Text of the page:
It could have been a still from a Quentin Tarantino movie: the image of a photogenic young man -- armed and dangerous, and impeccably dressed in a dark suit and white shirt -- surrounded by an audience of TV cameras and smartphones, went viral in minutes.
He shouted in fury while the body of his dead victim lay motionless in the background. His right hand tensed by his side, clutching a gun. His left raised skyward to denote "Tawhid" (the oneness of God), usurping the traditional Muslim symbol for declaring God's unity in prayer, long since subverted by jihadists across the world.
In fact, he got it wrong. He should have raised his right hand, but it had just been used for murder and was otherwise engaged. Even this mistake seemed somehow to encapsulate our posttruth age. It was terrorism of the most contemporary kind, likely not conducted by a well-indoctrinated holy warrior, but by a frustrated, hopeless young man.
Mevlut Mert Altintas, a 22-year-old policeman from Ankara, had just shot dead Andrei Karlov, Russia's ambassador to Turkey. His motives in the December 19 killing seemed clear enough as he shouted a series of religious and political slogans, beginning with an Arabic hadith (an ancient text that reportedly recorded some of the teachings and acts of the Prophet Muhammad) from Sahih al-Bukhari that referenced the Battle of the Trench (Ghazwah al-Khandaq) in which Muhammad and a band of followers tactically overcame a numerically superior army.
The assassin then laid out his grievances in Turkish. "Don't forget Aleppo; don't forget Syria. Don't forget Aleppo; don't forget Syria," he raged. "Until our provinces are safe and secure, you will not taste security," he continued, ordering the crowd to "stay back" before completing his diatribe: "Only death will make me leave this place; and whoever has played a role in this brutality will have to give an account for their actions."
The massive bombing campaign Russia carried out against the Syrian city of Aleppo, allowing Syrian President Bashar al-Assad's forces to reclaim the city from rebels, was clearly at the heart of the assassination. Russia killed thousands of Syrians in Aleppo; Altintas killed a Russian official in response, shooting him first in the back, for a reported total of nine times.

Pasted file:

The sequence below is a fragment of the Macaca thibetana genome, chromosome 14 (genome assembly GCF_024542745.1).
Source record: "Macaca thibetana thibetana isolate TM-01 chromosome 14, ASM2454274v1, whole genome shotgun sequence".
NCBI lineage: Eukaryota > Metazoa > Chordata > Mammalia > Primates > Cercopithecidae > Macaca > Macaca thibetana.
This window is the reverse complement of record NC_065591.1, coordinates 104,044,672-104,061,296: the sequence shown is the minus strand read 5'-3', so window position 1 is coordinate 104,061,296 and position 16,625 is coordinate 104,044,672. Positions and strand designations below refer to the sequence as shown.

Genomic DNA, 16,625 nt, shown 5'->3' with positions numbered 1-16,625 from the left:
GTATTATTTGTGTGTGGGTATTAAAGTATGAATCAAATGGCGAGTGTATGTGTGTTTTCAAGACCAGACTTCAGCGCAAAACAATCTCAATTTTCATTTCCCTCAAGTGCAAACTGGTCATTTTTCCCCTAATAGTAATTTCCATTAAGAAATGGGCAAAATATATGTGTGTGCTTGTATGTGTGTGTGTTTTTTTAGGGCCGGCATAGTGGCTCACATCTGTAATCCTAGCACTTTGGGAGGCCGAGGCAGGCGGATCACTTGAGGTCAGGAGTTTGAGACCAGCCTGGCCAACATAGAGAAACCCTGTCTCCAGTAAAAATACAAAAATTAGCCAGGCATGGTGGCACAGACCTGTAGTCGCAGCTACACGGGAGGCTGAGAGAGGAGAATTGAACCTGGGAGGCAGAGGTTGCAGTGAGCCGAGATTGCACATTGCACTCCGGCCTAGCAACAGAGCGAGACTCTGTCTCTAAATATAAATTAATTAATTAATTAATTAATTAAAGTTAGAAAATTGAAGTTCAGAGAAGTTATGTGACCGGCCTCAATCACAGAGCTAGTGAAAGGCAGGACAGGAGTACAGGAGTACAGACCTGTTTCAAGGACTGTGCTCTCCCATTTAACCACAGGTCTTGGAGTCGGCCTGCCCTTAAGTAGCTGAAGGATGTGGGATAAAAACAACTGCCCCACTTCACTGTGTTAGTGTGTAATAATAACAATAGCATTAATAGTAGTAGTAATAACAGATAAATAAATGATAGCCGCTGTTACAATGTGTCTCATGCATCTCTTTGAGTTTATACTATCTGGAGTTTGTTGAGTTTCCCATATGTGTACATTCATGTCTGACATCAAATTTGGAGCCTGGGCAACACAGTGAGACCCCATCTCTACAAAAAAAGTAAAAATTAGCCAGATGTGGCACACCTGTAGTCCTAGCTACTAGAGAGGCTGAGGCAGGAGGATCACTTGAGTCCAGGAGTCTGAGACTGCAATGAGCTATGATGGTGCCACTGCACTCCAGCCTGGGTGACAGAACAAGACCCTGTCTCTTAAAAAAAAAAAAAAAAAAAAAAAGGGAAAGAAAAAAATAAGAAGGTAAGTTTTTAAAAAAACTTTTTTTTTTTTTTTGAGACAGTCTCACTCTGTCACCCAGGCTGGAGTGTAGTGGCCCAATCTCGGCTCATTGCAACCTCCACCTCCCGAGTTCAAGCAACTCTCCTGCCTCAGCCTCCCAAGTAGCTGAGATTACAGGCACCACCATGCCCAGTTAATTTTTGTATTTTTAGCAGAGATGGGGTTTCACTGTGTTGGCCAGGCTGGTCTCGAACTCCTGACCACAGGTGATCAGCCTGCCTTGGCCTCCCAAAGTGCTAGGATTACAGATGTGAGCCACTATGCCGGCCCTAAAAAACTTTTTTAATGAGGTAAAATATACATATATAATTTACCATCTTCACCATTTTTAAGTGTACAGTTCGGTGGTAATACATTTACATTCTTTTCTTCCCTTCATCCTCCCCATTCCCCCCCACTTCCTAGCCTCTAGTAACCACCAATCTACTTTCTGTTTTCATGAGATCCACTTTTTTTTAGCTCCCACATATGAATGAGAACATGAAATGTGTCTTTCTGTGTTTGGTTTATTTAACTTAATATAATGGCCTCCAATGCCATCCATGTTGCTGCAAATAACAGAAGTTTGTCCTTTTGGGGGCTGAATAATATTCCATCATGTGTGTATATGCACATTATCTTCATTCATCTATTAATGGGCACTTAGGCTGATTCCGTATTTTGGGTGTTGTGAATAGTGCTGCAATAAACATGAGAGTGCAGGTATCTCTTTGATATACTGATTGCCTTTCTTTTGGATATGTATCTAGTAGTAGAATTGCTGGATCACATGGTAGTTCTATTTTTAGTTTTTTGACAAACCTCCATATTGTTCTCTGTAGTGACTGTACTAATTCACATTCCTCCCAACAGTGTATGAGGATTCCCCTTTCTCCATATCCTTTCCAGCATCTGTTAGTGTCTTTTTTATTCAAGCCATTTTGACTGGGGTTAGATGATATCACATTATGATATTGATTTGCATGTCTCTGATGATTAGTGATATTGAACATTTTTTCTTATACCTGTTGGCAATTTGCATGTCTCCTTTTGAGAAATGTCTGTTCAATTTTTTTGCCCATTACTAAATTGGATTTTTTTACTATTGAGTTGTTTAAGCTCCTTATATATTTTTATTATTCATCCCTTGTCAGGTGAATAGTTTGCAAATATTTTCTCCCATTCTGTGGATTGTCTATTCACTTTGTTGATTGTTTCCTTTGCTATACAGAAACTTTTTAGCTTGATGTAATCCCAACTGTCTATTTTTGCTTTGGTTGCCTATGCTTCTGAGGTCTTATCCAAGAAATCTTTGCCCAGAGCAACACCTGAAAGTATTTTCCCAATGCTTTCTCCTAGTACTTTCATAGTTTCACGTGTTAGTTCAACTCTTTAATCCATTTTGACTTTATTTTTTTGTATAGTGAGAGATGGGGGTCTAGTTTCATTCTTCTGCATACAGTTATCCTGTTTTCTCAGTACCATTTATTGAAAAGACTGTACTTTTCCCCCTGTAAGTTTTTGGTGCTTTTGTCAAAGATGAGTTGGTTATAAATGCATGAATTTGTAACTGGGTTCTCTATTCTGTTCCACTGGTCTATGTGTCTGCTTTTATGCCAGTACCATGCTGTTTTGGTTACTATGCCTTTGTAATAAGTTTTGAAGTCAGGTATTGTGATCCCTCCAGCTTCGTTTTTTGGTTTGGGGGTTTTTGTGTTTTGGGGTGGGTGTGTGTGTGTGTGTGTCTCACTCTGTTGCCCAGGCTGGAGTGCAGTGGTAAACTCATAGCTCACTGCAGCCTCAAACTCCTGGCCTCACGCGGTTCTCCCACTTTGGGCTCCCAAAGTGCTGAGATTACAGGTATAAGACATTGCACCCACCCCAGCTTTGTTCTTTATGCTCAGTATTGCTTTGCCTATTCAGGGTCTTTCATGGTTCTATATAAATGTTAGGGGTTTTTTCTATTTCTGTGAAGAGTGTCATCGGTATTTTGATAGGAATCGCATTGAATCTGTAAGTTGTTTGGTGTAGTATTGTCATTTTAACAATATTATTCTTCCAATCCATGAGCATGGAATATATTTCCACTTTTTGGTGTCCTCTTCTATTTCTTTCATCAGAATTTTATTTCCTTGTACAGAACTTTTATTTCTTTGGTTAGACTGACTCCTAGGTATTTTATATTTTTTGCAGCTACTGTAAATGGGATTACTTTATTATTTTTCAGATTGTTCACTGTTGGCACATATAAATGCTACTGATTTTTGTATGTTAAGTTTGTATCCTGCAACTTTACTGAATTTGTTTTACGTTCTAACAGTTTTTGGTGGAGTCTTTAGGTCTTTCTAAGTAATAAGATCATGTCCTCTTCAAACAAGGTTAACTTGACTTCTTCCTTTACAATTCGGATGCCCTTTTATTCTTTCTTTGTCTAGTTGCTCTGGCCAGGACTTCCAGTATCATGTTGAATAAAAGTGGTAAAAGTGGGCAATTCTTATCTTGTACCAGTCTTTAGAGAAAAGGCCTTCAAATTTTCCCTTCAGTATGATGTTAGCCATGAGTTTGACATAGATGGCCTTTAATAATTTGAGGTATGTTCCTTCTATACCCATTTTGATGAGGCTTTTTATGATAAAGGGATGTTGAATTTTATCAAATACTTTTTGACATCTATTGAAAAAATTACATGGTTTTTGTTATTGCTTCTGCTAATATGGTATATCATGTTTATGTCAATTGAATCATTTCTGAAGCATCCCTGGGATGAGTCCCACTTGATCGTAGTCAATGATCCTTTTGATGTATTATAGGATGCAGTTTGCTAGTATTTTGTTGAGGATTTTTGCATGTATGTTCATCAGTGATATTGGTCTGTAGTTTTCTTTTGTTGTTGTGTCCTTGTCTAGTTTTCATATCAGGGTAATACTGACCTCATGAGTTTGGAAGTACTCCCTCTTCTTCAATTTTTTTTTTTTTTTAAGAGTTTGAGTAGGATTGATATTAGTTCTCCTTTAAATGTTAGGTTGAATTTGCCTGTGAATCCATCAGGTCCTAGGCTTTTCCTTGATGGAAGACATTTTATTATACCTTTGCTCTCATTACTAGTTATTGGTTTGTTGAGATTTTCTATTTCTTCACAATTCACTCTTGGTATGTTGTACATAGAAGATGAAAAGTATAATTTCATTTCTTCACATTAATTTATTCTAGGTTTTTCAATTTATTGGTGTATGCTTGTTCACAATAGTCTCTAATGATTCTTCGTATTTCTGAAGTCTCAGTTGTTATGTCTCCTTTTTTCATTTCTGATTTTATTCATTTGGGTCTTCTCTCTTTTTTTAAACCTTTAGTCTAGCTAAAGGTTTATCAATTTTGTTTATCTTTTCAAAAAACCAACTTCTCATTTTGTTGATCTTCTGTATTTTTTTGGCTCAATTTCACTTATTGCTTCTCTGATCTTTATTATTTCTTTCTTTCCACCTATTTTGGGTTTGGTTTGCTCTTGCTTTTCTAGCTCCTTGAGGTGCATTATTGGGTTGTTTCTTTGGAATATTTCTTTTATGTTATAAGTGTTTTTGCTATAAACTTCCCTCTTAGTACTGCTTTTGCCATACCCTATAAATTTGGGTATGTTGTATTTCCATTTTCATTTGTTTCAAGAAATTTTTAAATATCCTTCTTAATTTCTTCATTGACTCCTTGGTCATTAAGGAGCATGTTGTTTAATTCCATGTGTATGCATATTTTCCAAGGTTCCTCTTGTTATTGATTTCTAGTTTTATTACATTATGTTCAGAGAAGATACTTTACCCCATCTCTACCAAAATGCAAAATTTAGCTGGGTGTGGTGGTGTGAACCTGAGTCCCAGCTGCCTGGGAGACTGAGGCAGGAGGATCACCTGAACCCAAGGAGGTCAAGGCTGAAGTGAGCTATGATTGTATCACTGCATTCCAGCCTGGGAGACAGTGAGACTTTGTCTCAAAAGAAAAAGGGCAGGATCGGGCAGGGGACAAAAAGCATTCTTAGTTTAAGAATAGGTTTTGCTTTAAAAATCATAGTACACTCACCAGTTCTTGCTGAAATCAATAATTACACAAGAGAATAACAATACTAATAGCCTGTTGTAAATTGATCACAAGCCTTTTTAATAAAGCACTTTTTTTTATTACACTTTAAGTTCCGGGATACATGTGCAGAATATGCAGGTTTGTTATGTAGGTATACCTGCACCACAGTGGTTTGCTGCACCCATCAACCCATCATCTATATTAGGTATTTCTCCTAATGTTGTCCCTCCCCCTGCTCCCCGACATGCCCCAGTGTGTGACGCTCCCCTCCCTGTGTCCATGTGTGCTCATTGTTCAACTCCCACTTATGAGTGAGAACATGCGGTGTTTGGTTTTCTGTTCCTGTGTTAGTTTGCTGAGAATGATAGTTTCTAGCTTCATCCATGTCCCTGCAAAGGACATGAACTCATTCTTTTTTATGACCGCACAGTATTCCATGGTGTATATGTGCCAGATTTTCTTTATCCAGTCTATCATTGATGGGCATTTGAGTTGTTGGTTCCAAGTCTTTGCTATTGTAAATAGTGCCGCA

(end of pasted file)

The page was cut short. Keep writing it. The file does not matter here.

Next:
This has been a year of tumult, unexpected political events, and geopolitical uncertainty -- including Brexit, the U.S. presidential election, the continuing global refugee crisis, massacre in Syria and Yemen, and more Russian aggression in Ukraine. Fears that the world is in a pre-1914 period -- slowly drifting toward war -- are rife. Then, an assassination became the spark that caused World War I. Now many are asking whether the killing of a Russian ambassador could be an "Archduke Ferdinand moment."
The answer is an unequivocal "no," at least not in the way that some may conceive it. Far from being a source of increased tension between Turkey and Russia, bringing the two countries closer to war, Karlov's assassination could bring them closer together and have repercussions on the ongoing war against the Islamic State (IS) extremist group.
Gift To Erdogan
For Turkey, the assassination can be seen as a gift to its increasingly autocratic president, Recep Tayyip Erdogan, who in July crushed an alleged attempted coup against his rule that Ankara claims was orchestrated by the U.S.-based Turkish cleric Fethullah Gulen. Gulen is accused of leading what Turkish officials have labeled the Gulenist Terrorist Organization (FETO), and following the botched coup attempt thousands of officials, from the army to the judiciary to even the education system, were arrested or expelled from their posts, accused by the government of being "Gulenists."
Now, in the wake of Karlov's killing, which Gulen has condemned, Ankara has wasted little time laying the blame squarely at the feet of his followers, informing the United States on December 20 that it believed they were responsible.
Erdogan will now have even more of an excuse to purge supposed Gulenists from all branches of government and state apparatuses. A foreign diplomat has been killed: he has a blank check on which to write the names of yet more of those who oppose him. He will only become stronger now.